The sharing of intimate information and feelings with another person
Emotion-in- relationships model
Close relationships provide a context that elicits strong emotions due to the increased probability of behaviour interrupting interpersonal expectations.
Love
A combination of emotions, cognitions and behaviours that can be involved in intimate relationships.
Three-factor theory of love
Hatfield and Walster distinguished three components of what we label 'love': a cultural concept of love, an appropriate person to love and emotional arousal.
Passion
roughly equivalent to sexual attraction
intimacy
refers to feelings of warmth, closeness and sharing
Consummate love
Sternberg argues that this is the ultimate form of love, involving passion, intimacy and commitment.
Personal dedication
positive attraction to a particular partner and relationship
Moral commitment
a sense of obligation, religious duty or social responsibility, controlled by a person's values and moral principles
Constraint commitment
factors that make it costly to leave a relationship,
such as lack of attractive alternatives, and various social, financial or legal investments in the relationship
Commitment
The desire or intention to continue an interpersonal relationship; our resolve to maintain the relationship, even in moments of crisis
Partner regulation
Strategy that encourages a partner to match an ideal standard of behaviour.
Relationship dissolution model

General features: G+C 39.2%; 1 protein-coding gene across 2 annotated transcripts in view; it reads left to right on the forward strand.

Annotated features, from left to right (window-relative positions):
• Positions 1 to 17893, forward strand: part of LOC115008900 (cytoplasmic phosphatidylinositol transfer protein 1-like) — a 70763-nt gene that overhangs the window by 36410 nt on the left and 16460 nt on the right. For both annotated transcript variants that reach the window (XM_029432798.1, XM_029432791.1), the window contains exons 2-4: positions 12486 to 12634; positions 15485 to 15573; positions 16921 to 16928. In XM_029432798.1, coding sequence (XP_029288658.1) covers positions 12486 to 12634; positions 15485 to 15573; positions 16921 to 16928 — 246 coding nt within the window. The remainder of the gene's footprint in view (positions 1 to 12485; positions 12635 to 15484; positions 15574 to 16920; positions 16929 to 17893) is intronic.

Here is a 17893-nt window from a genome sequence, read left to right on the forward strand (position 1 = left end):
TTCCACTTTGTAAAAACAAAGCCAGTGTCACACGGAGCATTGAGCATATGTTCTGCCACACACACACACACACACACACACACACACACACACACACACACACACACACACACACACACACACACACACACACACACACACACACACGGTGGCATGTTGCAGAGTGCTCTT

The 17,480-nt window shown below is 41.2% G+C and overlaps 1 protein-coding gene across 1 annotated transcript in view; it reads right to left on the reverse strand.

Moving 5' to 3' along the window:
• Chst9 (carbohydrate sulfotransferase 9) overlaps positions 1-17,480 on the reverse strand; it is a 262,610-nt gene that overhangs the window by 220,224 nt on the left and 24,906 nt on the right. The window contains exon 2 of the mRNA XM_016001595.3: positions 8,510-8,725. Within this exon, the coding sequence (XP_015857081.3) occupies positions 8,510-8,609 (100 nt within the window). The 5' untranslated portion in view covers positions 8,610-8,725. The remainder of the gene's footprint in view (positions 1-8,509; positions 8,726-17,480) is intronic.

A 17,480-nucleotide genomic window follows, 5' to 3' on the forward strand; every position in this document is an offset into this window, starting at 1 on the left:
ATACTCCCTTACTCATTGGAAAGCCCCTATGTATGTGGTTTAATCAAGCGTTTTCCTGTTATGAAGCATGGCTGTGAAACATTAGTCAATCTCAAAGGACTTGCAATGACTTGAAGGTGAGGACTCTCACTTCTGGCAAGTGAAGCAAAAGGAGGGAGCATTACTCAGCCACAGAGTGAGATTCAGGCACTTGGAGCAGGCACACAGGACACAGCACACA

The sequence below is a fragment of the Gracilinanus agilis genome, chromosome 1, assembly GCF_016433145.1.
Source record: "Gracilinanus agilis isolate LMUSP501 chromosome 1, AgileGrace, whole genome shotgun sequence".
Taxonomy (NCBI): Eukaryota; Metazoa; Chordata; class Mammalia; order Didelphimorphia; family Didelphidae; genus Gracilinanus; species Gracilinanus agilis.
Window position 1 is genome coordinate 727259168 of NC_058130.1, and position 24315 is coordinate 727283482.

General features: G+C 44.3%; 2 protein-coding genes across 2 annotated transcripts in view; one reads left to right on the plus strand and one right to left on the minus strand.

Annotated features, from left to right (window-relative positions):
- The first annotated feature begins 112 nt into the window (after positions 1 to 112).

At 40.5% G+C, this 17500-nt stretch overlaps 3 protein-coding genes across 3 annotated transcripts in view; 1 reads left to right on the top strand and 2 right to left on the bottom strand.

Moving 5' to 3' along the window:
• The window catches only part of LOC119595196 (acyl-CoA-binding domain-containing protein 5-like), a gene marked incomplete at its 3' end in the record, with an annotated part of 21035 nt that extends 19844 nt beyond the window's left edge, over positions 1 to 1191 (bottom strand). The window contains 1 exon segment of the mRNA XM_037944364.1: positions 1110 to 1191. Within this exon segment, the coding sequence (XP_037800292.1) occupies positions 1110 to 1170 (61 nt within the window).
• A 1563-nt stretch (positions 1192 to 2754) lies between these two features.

Duck's proposal of the sequence through which most long-term relationships proceed if they finally break down.
cognitive dissonance theory
is the mental stress or discomfort experienced by an individual who holds two or more contradictory beliefs, ideas, or values at the same time, performs an action that is contradictory to one or more beliefs, ideas or values, or is confronted by new information that conflicts with existing beliefs, ideas, or values.
meta-analysis
examination of data from a number of independent studies of the same subject, in order to determine overall trends.
"an important component is the investigation of the consistency of treatment effects across studies"
Automatic Activation of Attitudes
"A person may experience the automatic activation of attitudes when he or she encounters a stimuli that triggers such an attitude - for example, if a person feels strongly about being allowed to smoke in a hospital and sees a no smoking sign there, this may trigger the attitude."
stimulus value
1. The strength of a stimulus. 2. The theoretical feature of a stimulus that will index itself as a reinforcer.
Affect
is a concept used in psychology to describe the experience of feeling or emotion
Attitude
in social psychology, a cognition, often with some degree of aversion or attraction, that reflects the classification and evaluation of objects and events.
idiosyncratic person
is someone who does things in his own way;
1.a characteristic, habit, mannerism, etc., that is peculiar to or distinctive of an individual. 2. the physical or mental constitution peculiar to an individual. 3. a peculiarity of the physical or mental constitution
equality
the state of being being the same for all, especially in status, rights, and opportunities.
affiliation need
to be with others, is powerful and pervasive, and underlies the way in which we form positive and lasting interpersonal relationships